October 23 - 1819: First missionaries leave for Hawaii never to return

1988: Cape Cod growing 9 times faster than the rest of the state, debates rules to stop growth
Was it the climate or hedonism?

1819: Mass. Missionaries leave, never return

But was it the climate or the Hedonism?

Mass Moments tells the tale of the first Protestant missionaries to head for Hawaii in 1819:

On this day in 1819, a crowd gathered on a Boston wharf to bid farewell to the first Protestant missionaries bound for Hawaii. Among them were seven Massachusetts couples, four of them recently married. After a difficult five-month voyage, they got their first glimpse of the Big Island and its people.

The islanders were friendly, curious, and easy-going, but their near-nakedness, ignorance of "civilized" ways, and apparent laziness shocked the missionaries.

Although frustrated by the natives' lack of interest in farming, sewing, cleaning, and cooking, most of the couples stayed for years, building New England-style churches and schools, translating the Bible and other Protestant works into Hawaiian, and providing medical care.

Most never returned to New England.

Read the full story at Mass Moments here.

Cape growing nine times faster than state

Seek moratorium on growth 

On this day in 1988, the New York Times reported on the state of New England. The story began: 

The issue of balancing growth with quality of life has been debated in recent months as never before in New England according to stories in the nation's press. Conservationists have been fighting developers, and state and local officials have wrangled over how to manage growth without imposing more government, something New Englanders usually resist...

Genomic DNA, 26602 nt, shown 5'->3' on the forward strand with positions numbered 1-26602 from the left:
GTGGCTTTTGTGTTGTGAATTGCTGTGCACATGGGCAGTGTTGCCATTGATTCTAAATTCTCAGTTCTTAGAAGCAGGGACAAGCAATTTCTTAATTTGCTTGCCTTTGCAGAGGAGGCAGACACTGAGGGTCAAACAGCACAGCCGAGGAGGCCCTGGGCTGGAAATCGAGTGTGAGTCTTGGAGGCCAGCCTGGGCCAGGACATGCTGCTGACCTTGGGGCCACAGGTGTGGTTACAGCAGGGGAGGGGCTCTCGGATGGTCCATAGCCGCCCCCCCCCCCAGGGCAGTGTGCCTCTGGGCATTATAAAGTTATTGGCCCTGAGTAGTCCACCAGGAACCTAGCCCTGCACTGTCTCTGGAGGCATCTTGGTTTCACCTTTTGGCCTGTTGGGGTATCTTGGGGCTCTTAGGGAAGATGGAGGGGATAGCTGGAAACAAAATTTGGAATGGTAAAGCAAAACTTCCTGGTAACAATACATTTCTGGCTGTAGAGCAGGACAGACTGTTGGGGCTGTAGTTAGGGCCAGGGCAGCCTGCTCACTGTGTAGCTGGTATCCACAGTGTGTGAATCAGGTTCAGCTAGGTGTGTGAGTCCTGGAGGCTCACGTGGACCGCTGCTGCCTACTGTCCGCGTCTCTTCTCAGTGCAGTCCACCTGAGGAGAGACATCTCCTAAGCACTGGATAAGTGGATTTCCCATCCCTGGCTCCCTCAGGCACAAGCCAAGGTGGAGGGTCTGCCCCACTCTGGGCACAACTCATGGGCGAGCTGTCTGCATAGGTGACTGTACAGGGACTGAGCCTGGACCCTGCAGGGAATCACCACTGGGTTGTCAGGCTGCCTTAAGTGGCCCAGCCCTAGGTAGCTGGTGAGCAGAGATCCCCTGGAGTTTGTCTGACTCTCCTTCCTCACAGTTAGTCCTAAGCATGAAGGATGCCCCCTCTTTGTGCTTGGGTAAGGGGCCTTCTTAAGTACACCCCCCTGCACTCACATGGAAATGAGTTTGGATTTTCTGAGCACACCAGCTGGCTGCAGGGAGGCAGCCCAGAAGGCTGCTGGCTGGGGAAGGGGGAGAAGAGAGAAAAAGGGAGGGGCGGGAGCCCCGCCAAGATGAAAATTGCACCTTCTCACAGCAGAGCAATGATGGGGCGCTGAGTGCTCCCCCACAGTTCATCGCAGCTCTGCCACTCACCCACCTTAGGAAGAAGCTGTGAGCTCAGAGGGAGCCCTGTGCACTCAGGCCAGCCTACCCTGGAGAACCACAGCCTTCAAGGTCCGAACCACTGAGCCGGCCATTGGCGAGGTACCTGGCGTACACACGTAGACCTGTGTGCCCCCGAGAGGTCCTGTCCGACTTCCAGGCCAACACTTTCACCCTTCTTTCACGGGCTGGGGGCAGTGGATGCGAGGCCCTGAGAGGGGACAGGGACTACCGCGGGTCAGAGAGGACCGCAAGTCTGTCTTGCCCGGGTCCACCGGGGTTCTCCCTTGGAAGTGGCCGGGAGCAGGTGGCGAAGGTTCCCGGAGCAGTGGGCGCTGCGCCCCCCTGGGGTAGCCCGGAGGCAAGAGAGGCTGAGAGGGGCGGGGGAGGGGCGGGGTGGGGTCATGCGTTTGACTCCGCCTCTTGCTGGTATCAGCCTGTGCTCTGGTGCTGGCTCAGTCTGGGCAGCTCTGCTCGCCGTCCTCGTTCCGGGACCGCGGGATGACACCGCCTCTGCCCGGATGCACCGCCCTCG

On Cape Cod, the issue has found expression in a nonbinding referendum on a building moratorium. The measure, which was proposed by former Senator Paul E. Tsongas of Massachusetts, will be on the ballot Nov. 8. Between 1980 and 1986, the population of the 15 towns that make up Cape Cod grew by 18 percent, compared with a 2 percent growth rate for Massachusetts as a whole... 

Read the full story here.

CapeCodToday.com welcomes thoughtful comments and the varied opinions of our readers. We are in no way obligated to post or allow comments that our moderators deem inappropriate. We reserve the right to delete comments we perceive as profane, vulgar, threatening, offensive, racially-biased, homophobic, slanderous, hateful or just plain rude. Commenters may not attack or insult other commenters, readers or writers. Commenters who persist in posting inappropriate comments will be banned from commenting on CapeCodToday.com.